The exact opposite of the Wide-Eyed Idealist. A Grumpy Bear is grim and gritty, ready to do the most unspeakable deeds to win. Yet he's living in a world of rainbows and fluffy bunnies! This character is a Wrong Genre Savvy cynic living in an ideal Happily Ever After setting; the Grumpy Bear lives in a rose-colored world, is constantly frowning and is wearing Jade-Colored Glasses. Those who are known for being grumpy are usually known for being either The Stoic or the Ice Queen at times.
Can be treated as a Butt-Monkey — and the audience is primed to laugh rather than worry about their misfortunes. Often an Ineffectual Loner to boot. Unlike his polar opposite (who will inevitably die or get its ideals smashed and be rendered a hollow shell of its former self), the Grumpy Bear will at least get through a cynical story in one piece. In (most) idealistic stories, he will either learn An Aesop about The Power of Friendship and The Power of Love and live — well, Happily Ever After, or at least be left alone, its grumpiness being mainly used for comedy. He is known for being Good Is Not Nice.
A Grumpy Bear who works with the other characters despite his skepticism is a Sour Supporter. This trope is a specific type of Anti-Hero and Unsympathetic Comedy Protagonist. Particularly extreme types have a tendency to be blinded by his cynicism in works in the middle of the scale, and to be downright wrong in idealistic ones.
Compare The Eeyore, who's pessimistic and depressed rather than grumpy.
- Wobbly-Headed Bob, a character created by Jhonen Vasquez fits into this trope in a fairly extreme way. The character himself is something of an Insufferable Genius and/or Nietzsche Wannabe who lives in a world where dumb but cutesy creatures live in blissful ignorance. Bob himself condemns others for their ignorant nature and tries to expose others to the supposed horrors of reality, upon which they are usually Driven to Suicide. He does get called out for this, with a pig once telling him that it's ridiculous to tell happy people they're supposed to be miserable. The pig is eventually talked into killing himself.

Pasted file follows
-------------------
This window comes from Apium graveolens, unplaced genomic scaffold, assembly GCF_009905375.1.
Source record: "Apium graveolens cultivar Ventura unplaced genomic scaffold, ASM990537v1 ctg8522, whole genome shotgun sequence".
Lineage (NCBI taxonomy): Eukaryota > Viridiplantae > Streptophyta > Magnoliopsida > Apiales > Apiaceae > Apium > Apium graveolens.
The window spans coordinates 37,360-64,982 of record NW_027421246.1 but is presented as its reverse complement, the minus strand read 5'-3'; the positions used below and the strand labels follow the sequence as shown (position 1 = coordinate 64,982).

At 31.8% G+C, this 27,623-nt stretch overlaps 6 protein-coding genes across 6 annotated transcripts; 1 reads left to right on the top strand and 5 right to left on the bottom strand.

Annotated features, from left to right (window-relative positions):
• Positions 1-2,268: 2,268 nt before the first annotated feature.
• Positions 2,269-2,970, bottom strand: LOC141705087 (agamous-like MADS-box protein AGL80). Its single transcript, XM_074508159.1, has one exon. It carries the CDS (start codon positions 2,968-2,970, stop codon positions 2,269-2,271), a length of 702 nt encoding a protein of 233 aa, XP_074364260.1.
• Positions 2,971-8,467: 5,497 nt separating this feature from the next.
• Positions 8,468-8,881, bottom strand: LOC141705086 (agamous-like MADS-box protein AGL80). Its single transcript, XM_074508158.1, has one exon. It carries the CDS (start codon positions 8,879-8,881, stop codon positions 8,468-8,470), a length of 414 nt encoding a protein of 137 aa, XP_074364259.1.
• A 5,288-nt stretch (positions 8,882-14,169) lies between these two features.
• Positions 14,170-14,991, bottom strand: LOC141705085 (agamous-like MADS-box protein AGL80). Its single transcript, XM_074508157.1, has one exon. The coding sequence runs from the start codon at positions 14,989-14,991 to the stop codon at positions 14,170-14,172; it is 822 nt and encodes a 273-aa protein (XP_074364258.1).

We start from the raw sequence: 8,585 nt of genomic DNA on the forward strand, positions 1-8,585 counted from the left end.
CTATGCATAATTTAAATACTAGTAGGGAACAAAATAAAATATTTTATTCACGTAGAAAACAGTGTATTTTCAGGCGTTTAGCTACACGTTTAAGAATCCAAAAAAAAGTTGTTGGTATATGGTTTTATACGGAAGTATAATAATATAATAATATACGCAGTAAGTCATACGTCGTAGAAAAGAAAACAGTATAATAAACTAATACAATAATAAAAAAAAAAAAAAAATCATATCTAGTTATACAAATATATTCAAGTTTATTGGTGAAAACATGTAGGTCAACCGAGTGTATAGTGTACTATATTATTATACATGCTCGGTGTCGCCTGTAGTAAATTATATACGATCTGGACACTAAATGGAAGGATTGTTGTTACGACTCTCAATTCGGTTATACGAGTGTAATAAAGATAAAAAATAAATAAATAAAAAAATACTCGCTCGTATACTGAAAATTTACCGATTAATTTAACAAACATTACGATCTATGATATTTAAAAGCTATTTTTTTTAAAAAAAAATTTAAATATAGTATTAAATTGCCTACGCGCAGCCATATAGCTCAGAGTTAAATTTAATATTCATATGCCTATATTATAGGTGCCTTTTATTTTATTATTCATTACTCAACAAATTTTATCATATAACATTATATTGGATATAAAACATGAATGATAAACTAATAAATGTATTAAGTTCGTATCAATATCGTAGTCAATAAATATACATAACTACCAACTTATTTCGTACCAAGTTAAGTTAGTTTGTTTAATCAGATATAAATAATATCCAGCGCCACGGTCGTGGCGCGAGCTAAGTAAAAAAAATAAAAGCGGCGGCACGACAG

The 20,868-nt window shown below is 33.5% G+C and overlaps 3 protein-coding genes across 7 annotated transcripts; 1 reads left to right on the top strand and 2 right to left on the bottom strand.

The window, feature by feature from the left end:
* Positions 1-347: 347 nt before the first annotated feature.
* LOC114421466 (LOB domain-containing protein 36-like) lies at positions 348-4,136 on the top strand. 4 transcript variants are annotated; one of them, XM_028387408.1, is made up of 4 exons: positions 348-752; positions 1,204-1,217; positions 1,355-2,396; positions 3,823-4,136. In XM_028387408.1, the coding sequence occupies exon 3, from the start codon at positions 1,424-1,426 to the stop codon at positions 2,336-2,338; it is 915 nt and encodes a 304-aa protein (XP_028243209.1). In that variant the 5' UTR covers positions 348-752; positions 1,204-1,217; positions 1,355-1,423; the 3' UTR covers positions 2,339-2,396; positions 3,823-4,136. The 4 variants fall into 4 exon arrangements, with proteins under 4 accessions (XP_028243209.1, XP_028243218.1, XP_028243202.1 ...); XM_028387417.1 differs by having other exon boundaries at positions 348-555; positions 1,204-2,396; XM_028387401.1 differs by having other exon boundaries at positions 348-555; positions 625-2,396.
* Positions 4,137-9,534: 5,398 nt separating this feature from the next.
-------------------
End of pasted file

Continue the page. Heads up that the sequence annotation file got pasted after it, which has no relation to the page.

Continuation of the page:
- Scott Pilgrim: Kim Pine in is this early on in the storyline; she later becomes far more agreeable.
Hollie: Have you always been this way?
Kim: What way?
Hollie: Like, a totally hateful bitch.
- The Pieces Lie Where They Fell: Night Blade is pretty grouchy a lot of the time, and given his history, who can blame him? About the only time he's happy is when Page Turner is around him.
- The Pokémon Squad:
- June is a good example, constantly acting grouchy and rude when she isn't about to tear someone's head off.
- RM, the protagonist, especially as the series went on. He usually acts pretty dismissive, and one episode indicates he sees stormy weather as the perfect day.
- Barney Frank, the Aloof Big Brother of Barney. However, it's for good reason: Barney Frank landed a job on Barney and the Backyard Gang, but suffered an injury and Barney ended up replacing him. Barney was highly successful as an entertainer, which lead to Barney Frank (who became president) trying to imitate him while visiting Saudi Arabia. Osama bin Laden kicked him out and he also got impeached, which made him hate Barney.
- Of the main characters in Dawn of a New Age: Oldport Blues, Simon is easily one of the most dour. He refuses to get involved with the antics of others, makes snide remarks about them in his head, and would rather be left alone than take up any offer of companionship or adventure.
- The internet gave us Tard, the grumpiest cat in the world. Subverted: she actually isn't grumpy, she just looks that way.
- Drizzle from Ask King Sombra.
- In the videos of Thomas Sanders, things tend to be upbeat, cheerful, optimistic, and goofy. Virgil, however, is grumpy, pessimistic, and sarcastic towards just about everyone. He's getting cheerier, though.
- In Kid Time Storytime, most of the puppet characters are depicted as joyful, but Maleficent is cranky.